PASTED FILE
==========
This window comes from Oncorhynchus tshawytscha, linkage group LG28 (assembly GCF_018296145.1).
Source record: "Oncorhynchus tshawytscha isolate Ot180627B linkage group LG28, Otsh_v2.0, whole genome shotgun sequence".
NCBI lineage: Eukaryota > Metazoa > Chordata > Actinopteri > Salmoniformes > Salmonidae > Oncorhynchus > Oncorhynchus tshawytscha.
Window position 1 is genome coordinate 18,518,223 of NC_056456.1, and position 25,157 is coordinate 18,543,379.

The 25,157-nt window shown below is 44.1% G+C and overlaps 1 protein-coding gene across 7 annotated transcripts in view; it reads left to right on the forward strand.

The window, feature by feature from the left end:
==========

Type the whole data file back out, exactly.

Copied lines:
This window comes from Oncorhynchus tshawytscha, linkage group LG28 (assembly GCF_018296145.1).
Source record: "Oncorhynchus tshawytscha isolate Ot180627B linkage group LG28, Otsh_v2.0, whole genome shotgun sequence".
NCBI lineage: Eukaryota > Metazoa > Chordata > Actinopteri > Salmoniformes > Salmonidae > Oncorhynchus > Oncorhynchus tshawytscha.
Window position 1 is genome coordinate 18,518,223 of NC_056456.1, and position 25,157 is coordinate 18,543,379.

The 25,157-nt window shown below is 44.1% G+C and overlaps 1 protein-coding gene across 7 annotated transcripts in view; it reads left to right on the forward strand.

The window, feature by feature from the left end: